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Chinese AI robot chemist synthesizes oxygen-producing catalyst on Mars
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Chinese AI robot chemist synthesizes oxygen-producing catalyst on Mars

An AI-driven robotic chemist, developed by Chinese scientists, has automatically synthesized and intelligently optimized catalysts for the oxygen evolution reaction from Martian meteorites, offering a highly efficient and energy-conserving solution for the production of oxygen on Mars.

Using a machine-learning model, the AI chemist automatically and swiftly identifies the optimal catalyst formula from more than three million possible compositions. This groundbreaking discovery demonstrates the feasibility of the AI chemist in the automated synthesis of chemicals and materials for Mars exploration, according to the study published in the journal Nature Synthesis recently.

Living on Mars requires the ability to synthesize chemicals that are essential for survival, such as oxygen, from local Martian resources. However, this is a challenging task.

Recent evidence of water activity on Mars has raised the prospect of large-scale oxygen production through solar power-driven electrochemical water oxidation processes using an oxygen evolution reaction catalyst. Considering the high cost of transporting catalysts from the Earth, extraterrestrial catalysts developed from local materials on Mars become a key technical issue.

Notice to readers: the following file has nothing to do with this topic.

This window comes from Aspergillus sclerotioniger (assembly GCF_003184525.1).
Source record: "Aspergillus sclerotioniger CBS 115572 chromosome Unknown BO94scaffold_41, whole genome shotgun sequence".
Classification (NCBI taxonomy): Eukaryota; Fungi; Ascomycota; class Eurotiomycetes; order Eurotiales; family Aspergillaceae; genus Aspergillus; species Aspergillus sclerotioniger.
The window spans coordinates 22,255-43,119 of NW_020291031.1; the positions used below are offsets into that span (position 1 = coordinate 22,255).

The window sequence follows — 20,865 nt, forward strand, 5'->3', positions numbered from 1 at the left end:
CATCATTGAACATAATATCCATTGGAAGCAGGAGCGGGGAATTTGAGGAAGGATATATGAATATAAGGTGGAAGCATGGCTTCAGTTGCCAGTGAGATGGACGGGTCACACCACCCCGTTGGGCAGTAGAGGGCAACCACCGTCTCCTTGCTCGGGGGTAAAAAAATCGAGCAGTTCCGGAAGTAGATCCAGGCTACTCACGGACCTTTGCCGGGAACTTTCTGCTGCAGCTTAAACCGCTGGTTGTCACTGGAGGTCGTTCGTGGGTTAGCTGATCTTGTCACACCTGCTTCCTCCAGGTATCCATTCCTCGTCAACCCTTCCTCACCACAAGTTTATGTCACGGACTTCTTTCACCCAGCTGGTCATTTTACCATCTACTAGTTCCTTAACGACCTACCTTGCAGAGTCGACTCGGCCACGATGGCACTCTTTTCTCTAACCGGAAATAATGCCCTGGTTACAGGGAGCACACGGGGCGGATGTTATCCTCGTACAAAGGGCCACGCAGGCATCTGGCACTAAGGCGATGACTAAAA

Researchers from the University of Science and Technology of China (USTC), in collaboration with their counterparts from Chinese research institutes including the Deep Space Exploration Laboratory, analyzed and extracted components from Martian meteorites with a robotic AI chemist and synthesized a new catalyst in just six weeks.

Given five different local Martian ores as feedstocks, there are over 3.76 million possible formulas, which would cost 2,000 years of human labor to finish such a screening for the optimal formula.

The study has successfully verified that AI can automatically develop new materials, which is expected to help oxygen production, base construction, and food production on extraterrestrial planets, and synthesize more chemicals from Martian resources to facilitate deep space exploration by humans, according to Luo Yi, director of Hefei National Research Center for Physical Sciences at the Microscale, USTC.

Jiang Jun, a professor at USTC, said that the AI chemist built a predictive model by learning over 50,000 related chemistry papers, and delivered a promising catalyst formula coupled with the most suitable synthetic condition within six weeks.

A stress test at minus 37 degrees Celsius, which mimics the temperature condition on Mars, showed that the catalyst can steadily produce oxygen without apparent deterioration, suggesting that it can work in the harsh conditions on Mars, according to the study.

XinhuaShen Yi

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